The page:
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From |
"Pavlos C. Symeou" <p.symeou@jbs.cam.ac.uk> |

To |
statalist@hsphsun2.harvard.edu |

Subject |
st: Test for the difference in the coefficients of two models that usedifferent samples - Stochastic Frontier Analysis |

Date |
Wed, 03 Oct 2007 11:44:03 +0100 |

Dear Statalisters,

I am conducting Stochastic Frontier Analysis using "Frontier 4.1", a software developed by Tim Coelli, instead of STATA because the latter still does not allow for the estimation of particular model specifications the former does. Frontier 4.1 is an unfriendly to use software (Dos-based) which allows various changes in the specification of a model, however, it produces limited information that conserves statistical inference and model testing flexibility. I am estimating a translog multi-input multi-output model based on Coelli (1995) according to which, the inefficiency term is attempted to be explained by a number of variables (Zs). I want to examine whether the size of the economy has an effect on the level of inefficiency that exists in the markets I examine (telecoms in particular). In addition, I am examining whether the existence of a Regulatory Authority and the Liberalization of the market affect the efficiency of the sector. Therefore, I include these three dummy variables (Smallness, it takes 1 if economy is small and 0 otherwise; NRA, it takes 1 if there is a Regulatory Authority and 0 otherwise; Liberalization, it takes 1 if the market is open and 0 otherwise) in the model. The estimates of this model are quite useful; however, I believe that estimating two distinct models (one using data for small economies only, and one using data for large economies only) will allow me to draw more specific conclusions for each group of economies and the impact that NRA and Liberalization have on each group's efficiency (another way to address this might be to include interaction variables between (Smallness and NRA) and (Smallness and Liberalization) but this could cause multicollinearity between the variables). Now, my problem is that, if I want to estimate two models using the two subsamples I am not able to compare the statistical significance of the difference in the respective coefficients between the two models because Frontier 4.1's results are limited to each model's. Namely, even when the coefficients for each model are statistically different to zero I cannot imply that the coefficients for the same variables in the two models are not the same and then conclude that there are actually differences between small and large economies. A sample of the output for the two models that use different data is presented below. I need to know whether given the information below (basically the only useful information one can get from Frontier 4.1's output) someone can built a statistical test to test statistical significance of the difference in the coefficients of the two models. Or maybe, someone knows another way to make statistical inference about the difference in the coefficients of two models that use different data.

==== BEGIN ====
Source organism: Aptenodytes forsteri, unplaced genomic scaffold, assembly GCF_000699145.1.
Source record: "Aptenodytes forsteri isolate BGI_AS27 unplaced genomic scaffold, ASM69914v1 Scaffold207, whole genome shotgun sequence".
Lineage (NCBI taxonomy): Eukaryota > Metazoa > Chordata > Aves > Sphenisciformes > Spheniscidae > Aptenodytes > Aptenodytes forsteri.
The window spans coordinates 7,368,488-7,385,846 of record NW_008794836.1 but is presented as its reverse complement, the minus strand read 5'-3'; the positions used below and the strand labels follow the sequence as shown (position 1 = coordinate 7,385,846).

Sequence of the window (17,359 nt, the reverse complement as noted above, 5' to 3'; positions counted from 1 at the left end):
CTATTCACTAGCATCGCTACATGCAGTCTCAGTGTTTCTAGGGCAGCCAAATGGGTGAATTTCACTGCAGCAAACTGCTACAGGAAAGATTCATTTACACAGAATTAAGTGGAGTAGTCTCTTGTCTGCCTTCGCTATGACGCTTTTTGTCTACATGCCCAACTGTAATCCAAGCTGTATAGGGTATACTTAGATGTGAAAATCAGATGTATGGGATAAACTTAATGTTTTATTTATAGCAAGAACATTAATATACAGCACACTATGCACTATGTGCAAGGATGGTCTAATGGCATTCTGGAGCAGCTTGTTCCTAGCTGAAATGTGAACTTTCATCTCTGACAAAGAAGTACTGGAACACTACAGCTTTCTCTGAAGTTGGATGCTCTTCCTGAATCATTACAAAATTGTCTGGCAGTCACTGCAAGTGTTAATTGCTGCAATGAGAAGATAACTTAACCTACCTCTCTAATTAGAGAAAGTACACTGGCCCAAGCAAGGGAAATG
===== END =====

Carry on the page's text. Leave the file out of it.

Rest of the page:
Large Economies

Small Economies

betas SE t-ratio

betas SE t-ratio

Constant Deterministic -11.172 1.247 -8.960

Constant Deterministic -2.275 2.558 -0.889

time 0.216 0.111 1.944

time -0.040 0.213 -0.189

timeSQ 0.009 0.003 2.694

timeSQ 0.004 0.006 0.573

lny2star -0.660 0.181 -3.638

lny2star 0.317 0.288 1.102

lny3star -0.054 0.201 -0.271

lny3star -0.272 0.356 -0.762

lnx1 0.778 0.252 3.087

lnx1 0.528 0.431 1.226

lnx2 0.967 0.174 5.548

lnx2 0.174 0.232 0.749

tlnx1 0.034 0.013 2.549

tlnx1 0.045 0.020 2.205

tlnx2 -0.044 0.011 -4.209

tlnx2 -0.025 0.012 -2.130

tlny2star -0.013 0.009 -1.455

tlny2star -0.016 0.012 -1.295

tlny3star -0.001 0.010 -0.099

tlny3star 0.002 0.016 0.143

lny2starSQ -0.003 0.009 -0.378

lny2starSQ -0.008 0.012 -0.710

lny3starSQ -0.016 0.008 -1.913

lny3starSQ 0.004 0.014 0.282

lny2starBYlny3star 0.011 0.013 0.845

lny2starBYlny3star 0.011 0.024 0.457

lnx1SQ -0.038 0.018 -2.037

lnx1SQ -0.078 0.033 -2.387

lnx2SQ -0.011 0.007 -1.702

lnx2SQ -0.009 0.006 -1.445

lnx1BYlnx2 0.022 0.022 1.023

lnx1BYlnx2 0.078 0.022 3.576

lnx1BYlny2star 0.036 0.022 1.660

lnx1BYlny2star -0.024 0.026 -0.918

lnx1BYlny3star -0.073 0.019 -3.891

lnx1BYlny3star -0.069 0.032 -2.139

lnx2BYlny2star 0.024 0.015 1.639

lnx2BYlny2star -0.008 0.016 -0.484

lnx2BYlny3star 0.049 0.014 3.420

lnx2BYlny3star 0.069 0.022 3.113

Constant Stochastic 11.193 1.556 7.195

Constant Stochastic 3.379 0.767 4.404

lib_fixed -0.144 0.124 -1.161

lib_fixed 0.002 0.096 0.023

lib_internet 0.264 0.175 1.508

lib_internet 0.030 0.092 0.326

lib_mobile -0.914 0.178 -5.138

lib_mobile -0.216 0.089 -2.440

NRA 0.010 0.117 0.088

NRA 0.101 0.077 1.312

log_openness -0.141 0.128 -1.095

log_openness -0.435 0.077 -5.636

log_score -2.725 0.346 -7.879

log_score -0.252 0.179 -1.410

d_gdp_large -0.059 0.005 -11.194

d_pop -0.046 0.008 -5.926

d_pop_large 0.003 0.001 2.768

d_arable 0.000 0.000 4.080

d_arable_large 0.007 0.002 3.037

d_gdp 0.008 0.001 7.982

sigma-squared 0.967 0.090 10.778

sigma-squared 0.238 0.025 9.660

gamma 0.882 0.026 34.030

gamma 0.284 0.133 2.140

log likelihood function = -698.243

log likelihood function = -350.915

LR test of the one-sided error = 180.715

LR test of the one-sided error = 227.709

number of cross-sections = 84.000

number of cross-sections = 60.000

number of time periods = 15.000

number of time periods = 14.000

total number of observations = 927.000

total number of observations = 547.000

mean efficiency = 0.663

mean efficiency = 0.660

Yours truly,

Pavlos

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